Solution: Be self-validating, neutral, and hopeful. Just as we can’t tell the future with negative thoughts such as, “This is going to be a disaster,” we also can’t tell the future with positive thoughts, “Things will be great!” We can notice our rigid thinking, and look for a gray area. Thinking, “I’m noticing I’m feeling worried about this, but it may work out OK. Either way, I’ll do my best to cope,” is a rational and much healthier thought than positive affirmations that our brain doesn't believe.
5. I should be doing better, or, I’ll never be good enough.
Better than what? Good enough for who? Making comparisons is a natural tendency, but it’s often a harmful one – especially when our brain is irrationally filtering out positives. Life isn't a race and we can define success however we choose, as well as the perspective we would like to take on wherever we are in our lives. There is no bottom to this particular thought pattern because there is always some kind of “better.” A common false belief is that challenging this leads to complacency.
Solution: Ditch the “should” and the shame. Replacing it with, “I want to, I hope to, I’ll try to,” inspires hope, motivation, and action. Again, take that step back, deep breath, and then accept whatever facts are evident. Refocus on carefully chosen steps or goals, and replace these unhealthy comparisons with encouraging, rational, and healthy self-talk.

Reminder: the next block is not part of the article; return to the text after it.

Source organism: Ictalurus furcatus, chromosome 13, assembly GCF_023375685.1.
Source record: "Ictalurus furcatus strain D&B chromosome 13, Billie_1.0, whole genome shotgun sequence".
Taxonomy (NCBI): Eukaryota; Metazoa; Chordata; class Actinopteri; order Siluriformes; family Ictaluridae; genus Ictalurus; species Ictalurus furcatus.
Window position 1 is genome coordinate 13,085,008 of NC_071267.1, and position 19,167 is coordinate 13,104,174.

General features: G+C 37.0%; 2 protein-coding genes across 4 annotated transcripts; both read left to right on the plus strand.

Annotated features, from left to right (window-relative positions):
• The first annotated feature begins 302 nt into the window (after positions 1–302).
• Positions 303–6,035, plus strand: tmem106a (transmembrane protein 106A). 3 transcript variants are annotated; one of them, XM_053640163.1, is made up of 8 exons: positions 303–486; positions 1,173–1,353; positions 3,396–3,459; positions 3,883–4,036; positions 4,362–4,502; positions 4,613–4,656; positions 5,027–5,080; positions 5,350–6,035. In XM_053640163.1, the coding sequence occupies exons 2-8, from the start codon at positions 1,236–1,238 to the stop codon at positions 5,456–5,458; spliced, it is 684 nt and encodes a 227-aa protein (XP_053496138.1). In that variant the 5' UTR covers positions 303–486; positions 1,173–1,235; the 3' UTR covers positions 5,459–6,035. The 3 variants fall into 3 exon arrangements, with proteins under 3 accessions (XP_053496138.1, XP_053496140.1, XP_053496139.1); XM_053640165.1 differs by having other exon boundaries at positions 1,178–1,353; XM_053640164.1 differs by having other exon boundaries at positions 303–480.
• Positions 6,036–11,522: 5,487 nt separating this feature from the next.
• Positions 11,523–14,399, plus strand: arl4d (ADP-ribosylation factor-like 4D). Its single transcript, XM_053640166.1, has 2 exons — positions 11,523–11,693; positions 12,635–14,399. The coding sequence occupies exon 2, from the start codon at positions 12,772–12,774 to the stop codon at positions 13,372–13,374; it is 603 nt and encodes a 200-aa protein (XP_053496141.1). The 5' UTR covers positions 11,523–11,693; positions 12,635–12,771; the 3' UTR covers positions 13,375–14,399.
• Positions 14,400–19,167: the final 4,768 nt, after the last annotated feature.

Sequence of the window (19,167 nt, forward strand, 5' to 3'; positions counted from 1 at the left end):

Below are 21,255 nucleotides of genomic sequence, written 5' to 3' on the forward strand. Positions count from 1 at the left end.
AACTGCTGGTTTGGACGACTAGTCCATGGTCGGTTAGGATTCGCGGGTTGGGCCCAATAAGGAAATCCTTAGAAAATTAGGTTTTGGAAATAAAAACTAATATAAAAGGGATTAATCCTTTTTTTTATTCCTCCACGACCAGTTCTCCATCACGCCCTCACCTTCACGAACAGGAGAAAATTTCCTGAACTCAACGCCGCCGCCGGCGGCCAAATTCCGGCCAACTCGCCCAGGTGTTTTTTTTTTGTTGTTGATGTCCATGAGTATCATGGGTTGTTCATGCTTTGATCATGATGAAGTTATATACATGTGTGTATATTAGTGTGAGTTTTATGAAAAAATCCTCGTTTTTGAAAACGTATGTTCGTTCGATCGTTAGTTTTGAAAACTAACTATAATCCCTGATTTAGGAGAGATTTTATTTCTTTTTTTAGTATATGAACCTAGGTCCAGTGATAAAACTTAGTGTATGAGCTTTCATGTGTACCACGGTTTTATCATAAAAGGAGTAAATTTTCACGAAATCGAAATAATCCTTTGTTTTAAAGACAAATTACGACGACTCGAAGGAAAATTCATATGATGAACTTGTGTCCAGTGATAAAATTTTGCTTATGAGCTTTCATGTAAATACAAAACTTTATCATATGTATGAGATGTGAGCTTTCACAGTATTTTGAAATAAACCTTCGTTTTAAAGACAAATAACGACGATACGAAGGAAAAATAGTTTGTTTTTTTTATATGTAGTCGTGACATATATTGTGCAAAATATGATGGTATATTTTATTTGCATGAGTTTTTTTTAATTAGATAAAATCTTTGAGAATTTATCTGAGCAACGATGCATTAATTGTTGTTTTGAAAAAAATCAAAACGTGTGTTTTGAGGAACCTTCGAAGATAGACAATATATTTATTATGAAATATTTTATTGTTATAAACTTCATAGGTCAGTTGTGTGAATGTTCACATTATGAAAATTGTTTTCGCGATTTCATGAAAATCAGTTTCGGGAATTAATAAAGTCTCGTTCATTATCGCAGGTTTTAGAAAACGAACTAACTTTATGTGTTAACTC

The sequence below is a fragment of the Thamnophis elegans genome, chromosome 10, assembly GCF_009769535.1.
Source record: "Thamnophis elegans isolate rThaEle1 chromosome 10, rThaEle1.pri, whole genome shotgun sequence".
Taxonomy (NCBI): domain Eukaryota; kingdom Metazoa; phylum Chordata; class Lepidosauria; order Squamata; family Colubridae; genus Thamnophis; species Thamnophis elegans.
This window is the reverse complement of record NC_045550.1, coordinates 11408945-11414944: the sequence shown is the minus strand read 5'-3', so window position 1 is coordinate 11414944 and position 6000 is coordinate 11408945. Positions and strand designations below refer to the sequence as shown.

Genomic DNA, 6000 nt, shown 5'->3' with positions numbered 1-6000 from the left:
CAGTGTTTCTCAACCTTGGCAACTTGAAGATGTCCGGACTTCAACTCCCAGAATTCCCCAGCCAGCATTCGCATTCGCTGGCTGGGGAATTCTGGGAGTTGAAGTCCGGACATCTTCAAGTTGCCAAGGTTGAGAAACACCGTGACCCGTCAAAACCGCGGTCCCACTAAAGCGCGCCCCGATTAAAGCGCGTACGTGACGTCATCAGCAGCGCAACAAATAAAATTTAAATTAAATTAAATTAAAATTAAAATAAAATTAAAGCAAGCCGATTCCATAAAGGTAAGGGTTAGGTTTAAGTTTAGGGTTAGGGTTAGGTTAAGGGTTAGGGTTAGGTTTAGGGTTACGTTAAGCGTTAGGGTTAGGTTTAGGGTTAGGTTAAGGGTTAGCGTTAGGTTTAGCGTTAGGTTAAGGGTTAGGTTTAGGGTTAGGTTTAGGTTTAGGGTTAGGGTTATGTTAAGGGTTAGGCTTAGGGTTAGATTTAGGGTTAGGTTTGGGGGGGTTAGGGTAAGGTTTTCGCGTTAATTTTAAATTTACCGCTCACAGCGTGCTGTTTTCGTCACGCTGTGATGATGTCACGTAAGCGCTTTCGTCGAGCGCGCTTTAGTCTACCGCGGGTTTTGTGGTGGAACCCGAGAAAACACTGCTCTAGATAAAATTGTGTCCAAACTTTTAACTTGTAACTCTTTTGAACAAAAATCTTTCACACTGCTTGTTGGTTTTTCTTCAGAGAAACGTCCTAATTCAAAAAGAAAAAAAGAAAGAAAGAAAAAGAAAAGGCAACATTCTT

6. I’ll never forgive myself.
Many people confuse forgiveness with condoning or forgetting. Forgiveness means letting go of anger about some transgression, and has nothing to do with saying this transgression was OK. Forgiveness allows for redemption, healing, growth, and the release of toxic anger.
Solution: Allow our healthy part to wisely acknowledge that anger towards ourselves has no benefit. All it does is sustain shame and other negativity. Taking ownership of the transgression, making whatever amends we can, and forgiving ourselves, are steps towards healing and inner peace.
Click here for more information on managing thoughts and developing healthier perspectives with cognitive behavioral therapy.
Marsha Mandel is a therapist with a private practice in Cornwall, New York. www.mandelcounseling.com
If you have tried ignoring or fighting it, you know that this is not just ineffective - it makes anxiety worse. Responding with more fear, worry, anger, or frustration inadvertently feeds it. Continuing to respond the same way will lead to the same result: more anxiety.
When we experience overwhelming negative emotions in the lower brain, our higher brain can become hijacked, leading to emotional reasoning. These unhealthy, unhelpful, or false thoughts, like other cognitive distortions, can feel like facts. If they’ve been repeated enough, thoughts such as, “Shoot, here it is again, it’s just going to get worse and worse,” or, “Oh no! Not my anxiety! I can’t stand it!” or, “Everyone knows how anxious I am!” become automatic and feel natural. This can trick us into believing there is no other possible way to look at our experience of anxiety. If we continue spiraling into it, in addition to anxiety we may feel embarrassed, powerless, and hopeless.